Associate Professor, University of Leeds

Dr Griffin obtained a 1st class degree in Natural Sciences from the University of Cambridge in 1997. He remained in Cambridge to undertake a PhD in the Department of Medicine with Prof Andrew Lever, where he identified the major RNA encapsidation signal for human immunodeficiency virus type 2 (HIV-2) and developed the first vector gene delivery system based on the virus.

In 2001 Dr Griffin moved to the Faculty of Biological Sciences at the University of Leeds as a post-doctoral fellow with Profs David Rowlands and Mark Harris. Here, he discovered the function of the p7 ion channel encoded by hepatitis C virus (HCV), which became a major research interest and won him the UK Society of General Microbiology Sir Howard Dalton Prize in 2003.

Dr Griffin began his independent academic career in 2007 with the award of an MRC New Investigator grant, continuing his interests in virus-coded ion channels and expanding research on HCV. In 2010, he moved to the former Leeds Institute of Molecular Medicine within the Faculty of Medicine and Health as a Senior Fellow and Group leader, exploring the link between HCV infection and liver cancer. As an Associate Professor in Viral Oncology, Dr Griffin has translational interests in antiviral and anti-tumour therapies, well established clinical collaborations, and ongoing research into the mechanisms underpinning virus-mediated transformation.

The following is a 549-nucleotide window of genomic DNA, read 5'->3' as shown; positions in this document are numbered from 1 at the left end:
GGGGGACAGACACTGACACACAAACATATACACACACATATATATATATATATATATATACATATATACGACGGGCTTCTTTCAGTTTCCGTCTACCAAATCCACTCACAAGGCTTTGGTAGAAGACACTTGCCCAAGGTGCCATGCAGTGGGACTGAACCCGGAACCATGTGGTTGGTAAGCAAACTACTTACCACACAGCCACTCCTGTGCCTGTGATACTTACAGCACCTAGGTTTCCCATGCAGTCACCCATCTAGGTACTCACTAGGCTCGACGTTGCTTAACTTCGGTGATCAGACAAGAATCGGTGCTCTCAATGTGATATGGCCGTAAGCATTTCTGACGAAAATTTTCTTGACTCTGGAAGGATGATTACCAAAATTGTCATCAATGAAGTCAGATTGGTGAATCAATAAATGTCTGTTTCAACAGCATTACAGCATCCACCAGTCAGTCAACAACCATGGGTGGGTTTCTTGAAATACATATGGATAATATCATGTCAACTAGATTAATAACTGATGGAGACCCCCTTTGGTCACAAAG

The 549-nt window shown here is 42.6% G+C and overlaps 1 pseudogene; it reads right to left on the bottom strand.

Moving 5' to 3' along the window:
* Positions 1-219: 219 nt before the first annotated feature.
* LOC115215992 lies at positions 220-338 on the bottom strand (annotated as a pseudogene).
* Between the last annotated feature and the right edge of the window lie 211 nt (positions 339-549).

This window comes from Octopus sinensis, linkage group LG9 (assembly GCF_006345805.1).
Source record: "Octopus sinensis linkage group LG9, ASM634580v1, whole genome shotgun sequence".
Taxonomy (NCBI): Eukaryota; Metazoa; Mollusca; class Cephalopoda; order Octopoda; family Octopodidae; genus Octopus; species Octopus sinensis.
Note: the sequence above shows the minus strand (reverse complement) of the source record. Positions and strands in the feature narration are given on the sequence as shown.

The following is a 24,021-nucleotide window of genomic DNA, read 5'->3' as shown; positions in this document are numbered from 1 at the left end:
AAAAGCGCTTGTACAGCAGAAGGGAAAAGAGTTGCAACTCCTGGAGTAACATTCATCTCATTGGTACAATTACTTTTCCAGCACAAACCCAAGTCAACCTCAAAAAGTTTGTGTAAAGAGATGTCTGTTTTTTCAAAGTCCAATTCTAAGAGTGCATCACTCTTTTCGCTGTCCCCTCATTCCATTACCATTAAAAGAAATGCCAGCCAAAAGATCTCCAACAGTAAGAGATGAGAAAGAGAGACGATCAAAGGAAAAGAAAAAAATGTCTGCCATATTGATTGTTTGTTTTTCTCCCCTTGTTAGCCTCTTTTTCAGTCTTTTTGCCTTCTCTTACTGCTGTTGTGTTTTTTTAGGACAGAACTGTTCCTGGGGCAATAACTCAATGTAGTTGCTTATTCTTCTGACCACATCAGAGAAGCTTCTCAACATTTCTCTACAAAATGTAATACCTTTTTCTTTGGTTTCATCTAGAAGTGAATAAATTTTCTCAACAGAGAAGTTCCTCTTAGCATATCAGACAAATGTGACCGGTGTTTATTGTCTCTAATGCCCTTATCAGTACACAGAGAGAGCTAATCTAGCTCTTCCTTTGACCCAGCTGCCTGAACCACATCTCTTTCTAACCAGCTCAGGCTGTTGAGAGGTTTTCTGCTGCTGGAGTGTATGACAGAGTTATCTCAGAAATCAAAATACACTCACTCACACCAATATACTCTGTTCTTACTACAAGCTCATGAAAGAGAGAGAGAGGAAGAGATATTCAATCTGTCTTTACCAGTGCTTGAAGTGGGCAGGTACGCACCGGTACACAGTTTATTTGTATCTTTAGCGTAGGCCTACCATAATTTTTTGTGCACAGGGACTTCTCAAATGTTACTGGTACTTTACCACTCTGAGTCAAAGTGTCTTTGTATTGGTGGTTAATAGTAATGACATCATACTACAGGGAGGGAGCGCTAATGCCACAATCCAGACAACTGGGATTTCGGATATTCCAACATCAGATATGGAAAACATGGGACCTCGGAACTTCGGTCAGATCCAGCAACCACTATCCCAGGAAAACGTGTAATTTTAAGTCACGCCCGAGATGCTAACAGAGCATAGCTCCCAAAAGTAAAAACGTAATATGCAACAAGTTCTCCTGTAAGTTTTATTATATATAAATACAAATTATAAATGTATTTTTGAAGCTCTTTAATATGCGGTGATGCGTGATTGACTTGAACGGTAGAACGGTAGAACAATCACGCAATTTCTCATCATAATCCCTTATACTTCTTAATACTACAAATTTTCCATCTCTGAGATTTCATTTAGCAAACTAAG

Experience

  • 2014–present
    Associate professor, University of Leeds

Education

  • 2001 
    University of Cambridge, PhD Cantab
  • 1997 
    University of Cambridge, MA(Hons) Cantab, 1st Class

Professional Memberships

  • UK Microbiology Society